Governor Sanwo-Olu of Lagos State on Wednesday gave N20,000 to each of the second batch of 315 Nigerians evacuated from South Africa.
The fresh batch of returnees arrived a week after another 187 Nigerians fleeing xenophobia came back from South Africa.
The joyous returnees arrived at the Cargo Wing of the Murtala Muhammed International Airport, Lagos at about 7.21p.m aboard an Air Peace B777 aircraft with registration number 5N-BWI.
The flight, which originated from the OR Tambo International Airport, Johannesburg was received by Mrs Abike Dabiri-Erewa, Chairman, Nigerians in Diaspora Commission and Air Peace Chairman, Mr Allen Onyema.
Also on ground was Mr Jermaine Sanwo-Olu, Senior Special Assistant to the Lagos State Governor on Diaspora.
Presenting the token on behalf of Gov. Babajide Sanwo-Olu, Mr Jermaine Sanwo-Olu said that the money was a palliative for the returnees.
Sanwo-Olu said that the returnees from Lagos State would be transferred to the Lagos State Employment Trust Fund (LSETF), where they would be trained on skill acquisition.
Dabiri-Erewa told newsmen that the returnees would be profiled according to their states and local governments of origin to complement the federal government’s effort in reintegrating them.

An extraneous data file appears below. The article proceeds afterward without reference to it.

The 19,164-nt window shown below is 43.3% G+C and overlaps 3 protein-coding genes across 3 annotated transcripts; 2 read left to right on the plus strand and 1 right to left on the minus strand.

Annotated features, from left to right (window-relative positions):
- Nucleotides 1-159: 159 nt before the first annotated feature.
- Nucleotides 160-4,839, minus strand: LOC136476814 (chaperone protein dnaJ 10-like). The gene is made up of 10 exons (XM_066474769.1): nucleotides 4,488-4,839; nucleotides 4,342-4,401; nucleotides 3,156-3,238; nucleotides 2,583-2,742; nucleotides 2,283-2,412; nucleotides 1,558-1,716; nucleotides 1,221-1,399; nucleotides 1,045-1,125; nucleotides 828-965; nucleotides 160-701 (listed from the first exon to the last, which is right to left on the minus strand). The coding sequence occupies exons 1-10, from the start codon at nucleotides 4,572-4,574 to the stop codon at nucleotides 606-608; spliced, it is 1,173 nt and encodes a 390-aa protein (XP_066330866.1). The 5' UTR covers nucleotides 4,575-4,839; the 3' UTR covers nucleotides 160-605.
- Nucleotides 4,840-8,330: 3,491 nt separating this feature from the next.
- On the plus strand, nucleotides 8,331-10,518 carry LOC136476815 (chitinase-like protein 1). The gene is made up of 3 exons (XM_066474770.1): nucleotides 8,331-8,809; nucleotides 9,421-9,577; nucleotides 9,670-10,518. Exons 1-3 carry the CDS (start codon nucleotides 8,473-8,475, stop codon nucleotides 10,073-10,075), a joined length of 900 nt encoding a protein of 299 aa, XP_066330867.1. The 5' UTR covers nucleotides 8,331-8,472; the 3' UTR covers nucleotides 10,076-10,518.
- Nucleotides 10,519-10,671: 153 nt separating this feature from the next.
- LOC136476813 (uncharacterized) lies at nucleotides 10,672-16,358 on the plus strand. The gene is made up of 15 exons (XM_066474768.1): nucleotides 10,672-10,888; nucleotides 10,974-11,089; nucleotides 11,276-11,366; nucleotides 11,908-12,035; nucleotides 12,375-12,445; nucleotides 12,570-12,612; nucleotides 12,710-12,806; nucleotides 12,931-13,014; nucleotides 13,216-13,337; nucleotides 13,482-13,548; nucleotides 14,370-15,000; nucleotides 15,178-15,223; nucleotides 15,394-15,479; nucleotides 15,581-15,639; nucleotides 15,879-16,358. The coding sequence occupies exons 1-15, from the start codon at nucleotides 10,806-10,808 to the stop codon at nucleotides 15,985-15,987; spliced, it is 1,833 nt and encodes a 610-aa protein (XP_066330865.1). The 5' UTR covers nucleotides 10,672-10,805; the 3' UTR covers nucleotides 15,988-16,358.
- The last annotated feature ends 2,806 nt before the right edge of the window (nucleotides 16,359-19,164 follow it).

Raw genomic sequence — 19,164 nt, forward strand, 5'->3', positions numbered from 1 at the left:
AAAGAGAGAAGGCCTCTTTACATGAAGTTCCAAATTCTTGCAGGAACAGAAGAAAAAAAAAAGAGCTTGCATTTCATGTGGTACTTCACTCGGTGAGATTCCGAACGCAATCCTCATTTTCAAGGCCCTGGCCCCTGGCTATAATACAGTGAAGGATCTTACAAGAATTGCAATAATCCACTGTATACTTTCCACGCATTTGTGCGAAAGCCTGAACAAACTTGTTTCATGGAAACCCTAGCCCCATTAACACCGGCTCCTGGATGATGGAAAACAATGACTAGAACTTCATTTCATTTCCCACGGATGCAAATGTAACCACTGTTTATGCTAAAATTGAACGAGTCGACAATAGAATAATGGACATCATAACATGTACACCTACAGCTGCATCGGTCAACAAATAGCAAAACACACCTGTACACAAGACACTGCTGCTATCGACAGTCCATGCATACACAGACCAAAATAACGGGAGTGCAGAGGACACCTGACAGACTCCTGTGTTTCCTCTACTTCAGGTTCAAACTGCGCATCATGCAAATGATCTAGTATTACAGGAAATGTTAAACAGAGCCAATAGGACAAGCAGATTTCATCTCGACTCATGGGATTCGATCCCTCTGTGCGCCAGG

She said apart from giving the returnees stipends to get back to their respective states, there was also a medical team on ground to provide assistance to those with medical conditions.
Dabiri-Erewa also noted that the Nigeria High Commission was working with the South African authorities to reduce the unnecessary delays which had so far characterised the evacuation exercise.
On his part, Onyema told newsmen that some Nigerians were stranded in South Africa for over four years and could not return home due to financial difficulties and lack of proper documentation.
He said: “What Air Peace is doing to freely evacuate Nigerians from South Africa is part of our support to the President Muhammadu Buhari administration and we are doing it wholeheartedly.
“The airline is only asking the government to do what it has been doing to facilitate the smooth return of the Nigerians.
“We are not asking for any refund because we knew that the cost of evacuating the Nigerians will exceed N300 million at the end of the day.
“We are so happy that even our pilots and crew that went to South Africa refused to take their allowances saying that it is their own way of showing patriotism,” Onyema said.
He commended the Nigerian government for the matured diplomatic way it was handling the xenophobia issue with its South African counterpart and called on other well-meaning Nigerians to assist in the resettlement of the returnees.
One of the returnees, Chuks Okoma from Delta State, thanked God for sparing his life considering the ordeal faced by Nigerians in South Africa.
Okoma said that he had been in South Africa for six years without a job and sleeping in the street.
Another returnee, Michael Udoh, narrated how some foreigners were burnt in South Africa, adding that they were unable to move around.
Udoh, who had been in South Africa for six years, said that the country refused to renew his work permit after it expired, thus making him jobless
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